I laughed, cried and actually threw up after watching Five Nights at Freddy’s.
Co-written by Scott Cawthon, the original creator of the Five Nights at Freddy’s video game, the movie is jam-packed with references to the gameplay and online fandom. The film is a collection of theories, easter eggs and cameos, including those of YouTubers MatPat and CoryxKenshin, that left audience members gasping in shock.
It’s evident the film wasn’t made for wider commercial reach. However, mainly appealing to the game’s fanbase limits its entertainment value for people unfamiliar with the franchise.
While I appreciate the clear care and attention filmmakers took to indulge longtime fans, it drags down the storyline. I know that if I wasn’t familiar with the lore, the film would not have left an impression on me.
The audience was met with a somewhat predictable storyline as the film began. Josh Hutcherson plays Mike Schmidt, a struggling security guard who takes up the night shift at an abandoned pizza funhouse. As Mike works more nights at his new job, sinister intentions by ghost children and animatronics are revealed, culminating in new discoveries about Mike’s past. Just as in the original video game, the audience views the story through Mike’s perspective, but this time the stakes feel lower.
Five Nights at Freddy’s, likely due to its PG-13 rating, feels less like a horror film than it does a character study of Mike. The jumpscares and gore synonymous with the franchise are sidelined for a subplot where Mike’s guardianship over his younger sister Abby Schmidt is threatened.
Vanessa Shelly, played by Elizabeth Lail, feels more like a guide to understanding the lore references rather than a fleshed out character. Her role in the film felt unnecessary, as the characters could have figured out the mystery behind the animatronics on their own. Vanessa, a police officer, could be easily overlooked in the film.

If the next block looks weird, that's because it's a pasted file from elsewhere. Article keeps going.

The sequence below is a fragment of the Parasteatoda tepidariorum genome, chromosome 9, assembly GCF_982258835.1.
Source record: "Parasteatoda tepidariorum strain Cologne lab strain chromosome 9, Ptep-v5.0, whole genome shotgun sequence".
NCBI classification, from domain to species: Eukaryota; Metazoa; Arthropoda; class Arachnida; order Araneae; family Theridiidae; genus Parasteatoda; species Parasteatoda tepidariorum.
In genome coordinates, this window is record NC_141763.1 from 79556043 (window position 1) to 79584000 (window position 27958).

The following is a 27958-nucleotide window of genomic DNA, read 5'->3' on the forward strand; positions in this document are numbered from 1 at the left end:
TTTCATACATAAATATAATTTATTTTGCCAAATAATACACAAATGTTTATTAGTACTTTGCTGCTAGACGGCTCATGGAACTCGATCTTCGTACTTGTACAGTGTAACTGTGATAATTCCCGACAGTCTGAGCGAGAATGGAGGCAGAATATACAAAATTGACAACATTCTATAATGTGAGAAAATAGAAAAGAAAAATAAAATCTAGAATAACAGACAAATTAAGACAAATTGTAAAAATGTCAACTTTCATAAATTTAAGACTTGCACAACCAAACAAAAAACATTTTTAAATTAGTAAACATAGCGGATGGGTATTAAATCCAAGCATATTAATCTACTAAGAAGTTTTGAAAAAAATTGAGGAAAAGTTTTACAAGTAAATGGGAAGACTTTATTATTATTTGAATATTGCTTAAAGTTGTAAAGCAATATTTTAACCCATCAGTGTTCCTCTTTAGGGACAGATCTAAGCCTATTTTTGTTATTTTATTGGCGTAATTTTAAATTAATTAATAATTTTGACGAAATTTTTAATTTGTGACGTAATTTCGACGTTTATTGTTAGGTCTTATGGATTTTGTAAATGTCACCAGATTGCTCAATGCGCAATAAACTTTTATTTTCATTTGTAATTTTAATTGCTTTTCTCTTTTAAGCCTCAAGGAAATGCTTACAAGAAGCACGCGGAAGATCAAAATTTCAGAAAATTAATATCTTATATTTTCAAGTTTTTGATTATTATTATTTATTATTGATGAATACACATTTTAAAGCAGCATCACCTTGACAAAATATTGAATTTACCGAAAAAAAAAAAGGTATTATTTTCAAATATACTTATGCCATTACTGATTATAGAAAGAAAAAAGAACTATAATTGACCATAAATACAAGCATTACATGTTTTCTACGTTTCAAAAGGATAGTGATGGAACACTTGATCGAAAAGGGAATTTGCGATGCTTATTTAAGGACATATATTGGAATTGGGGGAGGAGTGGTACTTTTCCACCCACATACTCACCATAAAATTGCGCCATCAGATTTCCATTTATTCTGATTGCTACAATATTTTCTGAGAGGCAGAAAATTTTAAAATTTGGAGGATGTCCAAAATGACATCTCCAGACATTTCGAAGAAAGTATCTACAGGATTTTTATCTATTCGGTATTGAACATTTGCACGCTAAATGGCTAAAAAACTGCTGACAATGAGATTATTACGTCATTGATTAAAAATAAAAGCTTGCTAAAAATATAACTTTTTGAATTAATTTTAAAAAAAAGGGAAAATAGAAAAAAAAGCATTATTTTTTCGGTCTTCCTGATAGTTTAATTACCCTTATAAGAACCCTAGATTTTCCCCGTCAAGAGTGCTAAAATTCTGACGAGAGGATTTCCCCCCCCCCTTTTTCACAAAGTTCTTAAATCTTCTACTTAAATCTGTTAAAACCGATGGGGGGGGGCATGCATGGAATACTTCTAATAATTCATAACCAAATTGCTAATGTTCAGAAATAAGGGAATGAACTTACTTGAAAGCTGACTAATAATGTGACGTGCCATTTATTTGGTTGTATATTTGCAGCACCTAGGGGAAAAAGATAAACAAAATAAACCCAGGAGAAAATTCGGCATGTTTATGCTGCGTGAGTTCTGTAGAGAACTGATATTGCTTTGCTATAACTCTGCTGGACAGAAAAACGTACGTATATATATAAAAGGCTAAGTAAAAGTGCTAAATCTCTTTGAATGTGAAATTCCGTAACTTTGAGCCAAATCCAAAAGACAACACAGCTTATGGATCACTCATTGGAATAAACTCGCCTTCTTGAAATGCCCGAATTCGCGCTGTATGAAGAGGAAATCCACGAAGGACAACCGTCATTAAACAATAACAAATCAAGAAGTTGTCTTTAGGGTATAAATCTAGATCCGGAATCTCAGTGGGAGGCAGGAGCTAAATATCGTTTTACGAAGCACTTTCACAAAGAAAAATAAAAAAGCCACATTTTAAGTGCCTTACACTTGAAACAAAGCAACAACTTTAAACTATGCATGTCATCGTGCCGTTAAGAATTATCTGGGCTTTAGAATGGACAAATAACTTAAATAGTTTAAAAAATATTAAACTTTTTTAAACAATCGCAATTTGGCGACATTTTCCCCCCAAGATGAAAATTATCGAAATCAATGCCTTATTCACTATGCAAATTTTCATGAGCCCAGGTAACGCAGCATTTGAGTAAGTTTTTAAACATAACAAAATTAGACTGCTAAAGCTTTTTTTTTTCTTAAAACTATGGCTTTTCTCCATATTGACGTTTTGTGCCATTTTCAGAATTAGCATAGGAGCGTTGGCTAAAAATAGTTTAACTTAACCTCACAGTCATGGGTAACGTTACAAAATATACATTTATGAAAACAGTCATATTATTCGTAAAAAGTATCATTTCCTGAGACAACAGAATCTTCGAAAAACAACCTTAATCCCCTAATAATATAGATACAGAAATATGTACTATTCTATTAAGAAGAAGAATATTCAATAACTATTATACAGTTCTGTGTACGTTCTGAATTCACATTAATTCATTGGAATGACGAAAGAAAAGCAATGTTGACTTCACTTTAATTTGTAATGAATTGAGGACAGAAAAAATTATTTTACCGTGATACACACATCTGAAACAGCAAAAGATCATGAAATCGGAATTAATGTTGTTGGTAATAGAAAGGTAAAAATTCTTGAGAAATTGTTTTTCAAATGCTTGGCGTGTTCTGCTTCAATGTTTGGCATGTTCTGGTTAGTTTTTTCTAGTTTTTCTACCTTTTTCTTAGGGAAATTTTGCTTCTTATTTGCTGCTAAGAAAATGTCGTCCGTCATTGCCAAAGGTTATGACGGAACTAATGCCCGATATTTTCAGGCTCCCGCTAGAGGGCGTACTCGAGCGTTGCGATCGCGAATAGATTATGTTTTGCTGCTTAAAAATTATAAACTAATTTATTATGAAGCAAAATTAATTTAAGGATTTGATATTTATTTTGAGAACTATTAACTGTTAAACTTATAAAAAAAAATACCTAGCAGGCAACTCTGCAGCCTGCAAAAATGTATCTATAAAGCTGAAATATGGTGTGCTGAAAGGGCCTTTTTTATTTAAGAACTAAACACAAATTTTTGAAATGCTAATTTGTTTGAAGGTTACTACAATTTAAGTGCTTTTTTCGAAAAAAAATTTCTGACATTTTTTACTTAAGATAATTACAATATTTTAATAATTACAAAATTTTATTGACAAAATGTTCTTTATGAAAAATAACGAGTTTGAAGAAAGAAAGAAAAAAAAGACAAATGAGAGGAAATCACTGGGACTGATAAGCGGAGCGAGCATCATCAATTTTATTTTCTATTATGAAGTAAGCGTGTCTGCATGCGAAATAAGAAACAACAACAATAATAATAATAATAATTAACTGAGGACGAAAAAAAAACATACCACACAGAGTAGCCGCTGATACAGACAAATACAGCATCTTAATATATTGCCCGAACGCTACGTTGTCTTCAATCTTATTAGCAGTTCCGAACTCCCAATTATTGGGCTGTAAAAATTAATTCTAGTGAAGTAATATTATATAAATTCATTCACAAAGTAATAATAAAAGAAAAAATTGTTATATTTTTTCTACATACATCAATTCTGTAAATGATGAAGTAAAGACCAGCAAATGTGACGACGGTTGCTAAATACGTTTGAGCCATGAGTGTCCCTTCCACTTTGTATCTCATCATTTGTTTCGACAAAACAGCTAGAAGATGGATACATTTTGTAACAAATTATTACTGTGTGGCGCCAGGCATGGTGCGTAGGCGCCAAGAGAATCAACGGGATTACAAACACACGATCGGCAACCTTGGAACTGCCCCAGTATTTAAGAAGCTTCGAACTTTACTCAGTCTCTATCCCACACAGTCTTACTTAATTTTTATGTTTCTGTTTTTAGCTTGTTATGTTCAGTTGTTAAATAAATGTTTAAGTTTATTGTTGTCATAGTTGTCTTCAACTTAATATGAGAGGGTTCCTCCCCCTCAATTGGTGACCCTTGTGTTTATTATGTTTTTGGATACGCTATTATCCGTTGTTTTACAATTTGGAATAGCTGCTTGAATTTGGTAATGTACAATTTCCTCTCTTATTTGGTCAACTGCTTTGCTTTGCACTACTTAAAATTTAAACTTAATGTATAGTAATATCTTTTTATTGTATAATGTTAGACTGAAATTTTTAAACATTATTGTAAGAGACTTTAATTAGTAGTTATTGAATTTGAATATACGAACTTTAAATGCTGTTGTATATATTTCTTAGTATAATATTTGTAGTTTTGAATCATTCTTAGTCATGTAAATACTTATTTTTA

The movie also underutilizes the animatronics, instead highlighting the “Missing Children Incident” made prevalent by online theorists. This lack of focus causes the reveal of antagonist William Afton, played by horror film veteran Matthew Lillard, to be seriously downplayed.
Highlighting the role of Abby, played by Piper Rubio, helped the plot gain a foothold. In a movie that emphasizes the ghosts of children over the robot animals the game is known for, it’s helpful to have a child’s perspective in the story. However, Abby’s role felt one dimensional as the film progressed.
The plot of Five Nights at Freddy’s is a weak vessel for the iconic lore of the franchise. The film alienated new fans because it rehashed lore without explanation. Only longtime fans could enjoy the film without feeling dragged down by the plot.
Despite this, I immensely enjoyed watching the movie. Audience members gasped, laughed and screamed in tandem, and this solidarity made watching the film electric. Although I did become nauseous when the end credits began and the opening notes of “Five Nights at Freddy’s” by The Living Tombstone began playing.
This movie was by and largely made for fans of the game and lore. Funny, serious and sometimes silly, Five Nights at Freddy’s is a must-watch for fans of the game.